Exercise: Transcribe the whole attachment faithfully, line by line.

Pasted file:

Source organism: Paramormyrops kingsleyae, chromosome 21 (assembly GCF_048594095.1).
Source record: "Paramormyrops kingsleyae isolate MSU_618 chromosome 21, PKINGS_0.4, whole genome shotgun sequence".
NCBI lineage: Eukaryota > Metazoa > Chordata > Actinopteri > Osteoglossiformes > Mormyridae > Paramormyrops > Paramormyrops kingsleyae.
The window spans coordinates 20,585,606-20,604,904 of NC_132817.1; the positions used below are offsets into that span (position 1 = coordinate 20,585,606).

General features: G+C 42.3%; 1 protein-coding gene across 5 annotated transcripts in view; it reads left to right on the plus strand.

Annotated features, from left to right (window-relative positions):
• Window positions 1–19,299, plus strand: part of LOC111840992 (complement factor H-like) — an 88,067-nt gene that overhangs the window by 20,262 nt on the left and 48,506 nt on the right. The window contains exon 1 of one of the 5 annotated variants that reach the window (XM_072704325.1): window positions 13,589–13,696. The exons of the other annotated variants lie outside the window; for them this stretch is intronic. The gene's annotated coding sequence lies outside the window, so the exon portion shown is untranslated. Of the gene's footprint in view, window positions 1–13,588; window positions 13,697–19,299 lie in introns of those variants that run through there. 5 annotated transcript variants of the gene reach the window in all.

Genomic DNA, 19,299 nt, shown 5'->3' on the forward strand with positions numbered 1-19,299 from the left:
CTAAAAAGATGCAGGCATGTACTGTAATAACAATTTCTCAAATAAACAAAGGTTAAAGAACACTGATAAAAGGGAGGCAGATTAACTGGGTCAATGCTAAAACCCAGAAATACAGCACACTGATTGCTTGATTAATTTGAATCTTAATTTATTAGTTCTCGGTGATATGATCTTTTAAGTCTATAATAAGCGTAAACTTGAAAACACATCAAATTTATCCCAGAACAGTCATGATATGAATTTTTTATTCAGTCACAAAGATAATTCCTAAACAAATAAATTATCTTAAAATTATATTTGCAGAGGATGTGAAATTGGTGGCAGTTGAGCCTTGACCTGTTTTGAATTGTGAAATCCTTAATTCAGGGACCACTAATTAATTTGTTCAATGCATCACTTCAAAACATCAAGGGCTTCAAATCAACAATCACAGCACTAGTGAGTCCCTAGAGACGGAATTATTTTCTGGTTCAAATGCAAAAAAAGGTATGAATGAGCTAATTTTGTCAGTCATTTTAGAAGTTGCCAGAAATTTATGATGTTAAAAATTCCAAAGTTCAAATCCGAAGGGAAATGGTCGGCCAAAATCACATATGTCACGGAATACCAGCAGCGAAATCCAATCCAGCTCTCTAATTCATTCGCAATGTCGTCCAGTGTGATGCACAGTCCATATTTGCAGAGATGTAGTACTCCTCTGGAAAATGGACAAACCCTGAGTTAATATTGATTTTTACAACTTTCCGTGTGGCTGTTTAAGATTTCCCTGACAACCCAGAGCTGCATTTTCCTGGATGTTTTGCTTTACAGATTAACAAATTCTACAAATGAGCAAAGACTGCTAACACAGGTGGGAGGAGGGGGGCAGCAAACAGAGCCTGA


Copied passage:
Source organism: Paramormyrops kingsleyae, chromosome 21 (assembly GCF_048594095.1).
Source record: "Paramormyrops kingsleyae isolate MSU_618 chromosome 21, PKINGS_0.4, whole genome shotgun sequence".
NCBI lineage: Eukaryota > Metazoa > Chordata > Actinopteri > Osteoglossiformes > Mormyridae > Paramormyrops > Paramormyrops kingsleyae.
The window spans coordinates 20,585,606-20,604,904 of NC_132817.1; the positions used below are offsets into that span (position 1 = coordinate 20,585,606).

General features: G+C 42.3%; 1 protein-coding gene across 5 annotated transcripts in view; it reads left to right on the plus strand.

Annotated features, from left to right (window-relative positions):
• Window positions 1–19,299, plus strand: part of LOC111840992 (complement factor H-like) — an 88,067-nt gene that overhangs the window by 20,262 nt on the left and 48,506 nt on the right. The window contains exon 1 of one of the 5 annotated variants that reach the window (XM_072704325.1): window positions 13,589–13,696. The exons of the other annotated variants lie outside the window; for them this stretch is intronic. The gene's annotated coding sequence lies outside the window, so the exon portion shown is untranslated. Of the gene's footprint in view, window positions 1–13,588; window positions 13,697–19,299 lie in introns of those variants that run through there. 5 annotated transcript variants of the gene reach the window in all.

Genomic DNA, 19,299 nt, shown 5'->3' on the forward strand with positions numbered 1-19,299 from the left:
CTAAAAAGATGCAGGCATGTACTGTAATAACAATTTCTCAAATAAACAAAGGTTAAAGAACACTGATAAAAGGGAGGCAGATTAACTGGGTCAATGCTAAAACCCAGAAATACAGCACACTGATTGCTTGATTAATTTGAATCTTAATTTATTAGTTCTCGGTGATATGATCTTTTAAGTCTATAATAAGCGTAAACTTGAAAACACATCAAATTTATCCCAGAACAGTCATGATATGAATTTTTTATTCAGTCACAAAGATAATTCCTAAACAAATAAATTATCTTAAAATTATATTTGCAGAGGATGTGAAATTGGTGGCAGTTGAGCCTTGACCTGTTTTGAATTGTGAAATCCTTAATTCAGGGACCACTAATTAATTTGTTCAATGCATCACTTCAAAACATCAAGGGCTTCAAATCAACAATCACAGCACTAGTGAGTCCCTAGAGACGGAATTATTTTCTGGTTCAAATGCAAAAAAAGGTATGAATGAGCTAATTTTGTCAGTCATTTTAGAAGTTGCCAGAAATTTATGATGTTAAAAATTCCAAAGTTCAAATCCGAAGGGAAATGGTCGGCCAAAATCACATATGTCACGGAATACCAGCAGCGAAATCCAATCCAGCTCTCTAATTCATTCGCAATGTCGTCCAGTGTGATGCACAGTCCATATTTGCAGAGATGTAGTACTCCTCTGGAAAATGGACAAACCCTGAGTTAATATTGATTTTTACAACTTTCCGTGTGGCTGTTTAAGATTTCCCTGACAACCCAGAGCTGCATTTTCCTGGATGTTTTGCTTTACAGATTAACAAATTCTACAAATGAGCAAAGACTGCTAACACAGGTGGGAGGAGGGGGGCAGCAAACAGAGCCTGA